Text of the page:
Saturday, October 20, 2012

Don't You Know That You're Toxic?

The Gist:  Many medications have narrow therapeutic indices and additive adverse effects, making patients susceptible to inadvertent toxicity.  These effects may be identified less frequently in individuals with mental illness due to difficulty teasing out differences from the patient's baseline and assumptions that a patient's complaints are a result of the underlying mental illness.

A case of lithium toxicity from my prior career in the social work field drove me toward medicine and another served as my first patient of clinical clerkships.  A recent case in the ED, coupled with FOAM tweets from a toxicology conference, induced nostalgia regarding medications and mental illness (a surprise given my gratefulness when I see a dedicated mental health "pod").  The nostalgia seemed rather fitting for residency application season and I figured I'd share since each case I've been involved in has had a seemingly preventable delay in diagnosis.

The case that drove me into medical school:

Part 1.  A 34 year old male presents in early autumn with a few day history of increasingly slurred speech, staggering "wobbly" gait, and confusion (usually psychotic but oriented and "with it").
  • HPI: Patient complains of nothing (murky due to his cognitive and mental health issues).  Support staff at the patient's residence denied any changes in routine and stated he had normal oral intake, including his fondness for Coca-cola.
  • PMH: severe schizophrenia, autism spectrum disorder, hypothyroidism, and urinary incontinence 
  • SH:  Works on a supervised landscaping crew, lives in a group home, no alcohol, drugs, or tobacco. 
  • Medications: ziprasidone, levothyroxine, benztropine, oxybutynin, lithium, and risperidone (and perhaps a few others I don't recall).    
I called the patient's psychiatrist and primary care doctor (PCP) with the concern that there was something seriously wrong with my client.  Both physicians perceived the situation to be a product of the patient's mental health issues and suggested arranging appointments for the following week.  Still concerned by the reports from my staff, I ventured to see my client in person.  When I saw him, I immediately decided we were going to the ED.  He was so ataxic that I physically helped him walk to my car and drove him to a nearby ED.  His lithium level was ~4 mEq/L.
  • Treatment:  IV fluids, observation, held lithium.  The emergency physicians wanted to perform dialysis on the patient but wavered since they felt the patient lacked decision making capacity.  He spent 5 days in the hospital and was released (and later restarted on lithium).
What's the big deal?  This case was likely preventable.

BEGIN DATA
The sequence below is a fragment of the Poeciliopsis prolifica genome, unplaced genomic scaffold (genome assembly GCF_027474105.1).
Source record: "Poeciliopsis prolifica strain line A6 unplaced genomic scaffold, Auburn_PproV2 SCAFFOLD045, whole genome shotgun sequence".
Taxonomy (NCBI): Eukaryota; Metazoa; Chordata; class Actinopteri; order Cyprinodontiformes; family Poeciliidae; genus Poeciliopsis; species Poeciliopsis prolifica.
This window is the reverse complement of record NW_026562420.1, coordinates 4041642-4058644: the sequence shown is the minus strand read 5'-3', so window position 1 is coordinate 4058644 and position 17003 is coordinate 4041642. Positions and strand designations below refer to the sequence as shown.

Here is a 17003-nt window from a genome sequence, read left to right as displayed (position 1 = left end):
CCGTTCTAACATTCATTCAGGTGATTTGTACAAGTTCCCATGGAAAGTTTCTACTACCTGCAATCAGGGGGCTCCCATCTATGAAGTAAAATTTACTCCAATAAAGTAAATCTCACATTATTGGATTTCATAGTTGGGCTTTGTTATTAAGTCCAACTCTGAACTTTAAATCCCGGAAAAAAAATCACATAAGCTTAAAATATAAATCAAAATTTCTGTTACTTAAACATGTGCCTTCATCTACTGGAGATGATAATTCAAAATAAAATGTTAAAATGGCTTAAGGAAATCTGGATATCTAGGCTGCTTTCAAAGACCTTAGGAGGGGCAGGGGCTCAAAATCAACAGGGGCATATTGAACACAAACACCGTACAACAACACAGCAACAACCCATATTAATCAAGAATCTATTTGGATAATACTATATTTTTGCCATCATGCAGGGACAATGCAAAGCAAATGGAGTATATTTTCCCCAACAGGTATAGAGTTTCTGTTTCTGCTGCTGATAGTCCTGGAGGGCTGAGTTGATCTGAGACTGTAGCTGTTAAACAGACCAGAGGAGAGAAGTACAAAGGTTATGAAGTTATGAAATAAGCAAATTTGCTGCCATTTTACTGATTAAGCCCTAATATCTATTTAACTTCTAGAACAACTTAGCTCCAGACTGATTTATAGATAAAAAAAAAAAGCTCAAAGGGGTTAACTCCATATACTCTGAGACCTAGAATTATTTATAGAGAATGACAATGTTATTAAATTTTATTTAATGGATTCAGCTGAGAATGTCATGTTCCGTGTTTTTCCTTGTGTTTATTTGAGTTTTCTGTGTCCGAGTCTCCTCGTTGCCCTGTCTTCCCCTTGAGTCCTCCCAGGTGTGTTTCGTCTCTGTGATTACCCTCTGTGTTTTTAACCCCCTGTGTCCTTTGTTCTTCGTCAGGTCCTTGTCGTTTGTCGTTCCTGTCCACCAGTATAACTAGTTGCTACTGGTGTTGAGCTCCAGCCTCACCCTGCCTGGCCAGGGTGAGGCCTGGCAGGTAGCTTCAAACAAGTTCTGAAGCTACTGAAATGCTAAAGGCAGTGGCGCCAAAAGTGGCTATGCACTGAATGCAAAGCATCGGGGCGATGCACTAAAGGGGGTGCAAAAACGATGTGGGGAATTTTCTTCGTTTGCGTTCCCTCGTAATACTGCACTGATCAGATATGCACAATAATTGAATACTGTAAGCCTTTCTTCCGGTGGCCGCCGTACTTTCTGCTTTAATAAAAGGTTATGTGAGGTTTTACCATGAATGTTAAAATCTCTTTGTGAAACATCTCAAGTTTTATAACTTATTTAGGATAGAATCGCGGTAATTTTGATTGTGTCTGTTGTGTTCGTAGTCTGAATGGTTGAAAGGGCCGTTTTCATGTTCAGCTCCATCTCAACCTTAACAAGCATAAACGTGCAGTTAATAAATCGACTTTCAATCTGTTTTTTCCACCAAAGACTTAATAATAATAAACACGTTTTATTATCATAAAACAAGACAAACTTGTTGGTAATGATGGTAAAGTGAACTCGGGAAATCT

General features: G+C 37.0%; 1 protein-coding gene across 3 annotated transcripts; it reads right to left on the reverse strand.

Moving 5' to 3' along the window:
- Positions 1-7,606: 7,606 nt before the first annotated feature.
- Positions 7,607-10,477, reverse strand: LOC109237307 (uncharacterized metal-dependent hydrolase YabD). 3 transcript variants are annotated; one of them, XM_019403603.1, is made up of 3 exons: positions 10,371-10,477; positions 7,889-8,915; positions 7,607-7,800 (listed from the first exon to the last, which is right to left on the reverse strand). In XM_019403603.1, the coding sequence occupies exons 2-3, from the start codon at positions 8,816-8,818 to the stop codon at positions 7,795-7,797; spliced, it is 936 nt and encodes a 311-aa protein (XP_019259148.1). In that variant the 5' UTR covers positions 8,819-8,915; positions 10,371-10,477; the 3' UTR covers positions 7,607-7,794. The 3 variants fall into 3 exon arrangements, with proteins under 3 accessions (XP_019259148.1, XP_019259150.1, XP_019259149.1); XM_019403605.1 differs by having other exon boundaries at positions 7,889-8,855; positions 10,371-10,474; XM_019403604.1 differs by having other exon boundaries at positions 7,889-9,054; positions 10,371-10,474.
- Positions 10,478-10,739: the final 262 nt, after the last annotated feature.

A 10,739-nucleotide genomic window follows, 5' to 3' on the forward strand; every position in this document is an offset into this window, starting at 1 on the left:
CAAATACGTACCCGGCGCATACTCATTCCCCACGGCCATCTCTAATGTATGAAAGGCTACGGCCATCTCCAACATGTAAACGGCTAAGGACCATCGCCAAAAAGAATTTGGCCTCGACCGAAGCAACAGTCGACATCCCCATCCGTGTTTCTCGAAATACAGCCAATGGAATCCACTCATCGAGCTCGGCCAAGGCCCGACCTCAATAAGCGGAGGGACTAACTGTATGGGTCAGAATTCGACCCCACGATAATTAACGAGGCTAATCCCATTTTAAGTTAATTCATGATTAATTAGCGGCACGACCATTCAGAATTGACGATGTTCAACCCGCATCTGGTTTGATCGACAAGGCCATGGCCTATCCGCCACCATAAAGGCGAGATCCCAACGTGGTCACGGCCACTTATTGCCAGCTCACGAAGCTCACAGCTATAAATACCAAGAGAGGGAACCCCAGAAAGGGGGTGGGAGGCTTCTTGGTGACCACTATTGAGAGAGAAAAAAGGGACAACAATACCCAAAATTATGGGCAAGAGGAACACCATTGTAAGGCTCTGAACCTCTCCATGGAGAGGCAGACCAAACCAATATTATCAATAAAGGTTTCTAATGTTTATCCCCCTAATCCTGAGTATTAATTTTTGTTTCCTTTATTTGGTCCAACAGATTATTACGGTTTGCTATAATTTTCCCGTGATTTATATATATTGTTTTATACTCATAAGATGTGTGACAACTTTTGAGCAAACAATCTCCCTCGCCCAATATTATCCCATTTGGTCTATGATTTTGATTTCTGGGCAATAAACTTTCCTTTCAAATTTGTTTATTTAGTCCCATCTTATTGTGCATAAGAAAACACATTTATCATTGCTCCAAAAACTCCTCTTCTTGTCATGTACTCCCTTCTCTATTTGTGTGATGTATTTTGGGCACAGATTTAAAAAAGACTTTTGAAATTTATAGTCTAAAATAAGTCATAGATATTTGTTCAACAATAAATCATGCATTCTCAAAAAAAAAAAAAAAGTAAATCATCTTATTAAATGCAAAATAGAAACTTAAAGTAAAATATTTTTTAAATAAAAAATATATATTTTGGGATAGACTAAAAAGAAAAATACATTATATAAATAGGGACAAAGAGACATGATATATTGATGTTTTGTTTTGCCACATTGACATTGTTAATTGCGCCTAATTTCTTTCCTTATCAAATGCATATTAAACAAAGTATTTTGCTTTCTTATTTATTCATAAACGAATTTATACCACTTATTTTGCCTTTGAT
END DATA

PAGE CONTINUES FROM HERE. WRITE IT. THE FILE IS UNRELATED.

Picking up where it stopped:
• Adequate hydration may reduce risk of lithium toxicity.  Another case as a third year medical student involved a patient who wouldn't eat and was obtunded but was still receiving medications via NG tube, including lithium).  
  • Monitoring lithium level.  In the three cases of lithium toxicity I've seen, another provider has seen the patient prior to me, without checking a lithium level despite the patient's list (or actually prescribing that medication to the patient).
  • Not assuming that the patient's symptoms are the result of mental illness.  
A little on lithium toxicity:
Acute/Acute on Chronic:  LITFL's clinical cases has a great Q&A case on lithium overdose and the basics of lithium toxicity, which usually presents with gastrointestinal symptoms of nausea, vomiting, and diarrhea, CNS (sluggishness, ataxia, confusion), cardiac (arrhythmias, prolonged QT interval - but these appear less common) (2)
  • Serum levels don't correlate with toxicity (2)
  • Often due to intentional ingestion.
Chronic: Neurologic symptoms of sluggishness, ataxia, confusion, tremors, and seizures predominate in chronic toxicity.  These are often gradual in onset.
  • Often occurs when there is impaired excretion of lithium, generally in the setting of decreased renal function (1)
    • Dehydration (hot weather, decreased oral intake)
    • NSAIDs
    • ACE-inhibitors
  • Serum levels more likely to correlate with toxicity
  • Hydrate (twice maintenance for 2-3 liters)
  • Labs: lithium level every 6-12 hours, electrolytes, creatinine, TSH (hypo/hyperthyroidism reported), ECG
  • Dialysis in some cases.  The data on initiation of dialysis appear fuzzy but suggested indications include:  >4 mEq/L, >2.5 with neurologic sequelae or renal failure (2).  Treat the patient, not the lithium level.
  • Disposition:  admit.  Monitor patient until at baseline and has a serum level <1.5 mEq/L (levels may rebound after dialysis due to tissue equilibration).  
  • Stop the lithium.
1.  Oakley P, Whyte IM and Carter GL. Lithium toxicity: an iatrogenic problem in susceptible individuals. Australian & New Zealand Journal of Psychiatry 2001; 35:833-840.
2.  Perrone J and Chatterjee P.  Lithium Poisoning.  UpToDate.  August 12, 2012.

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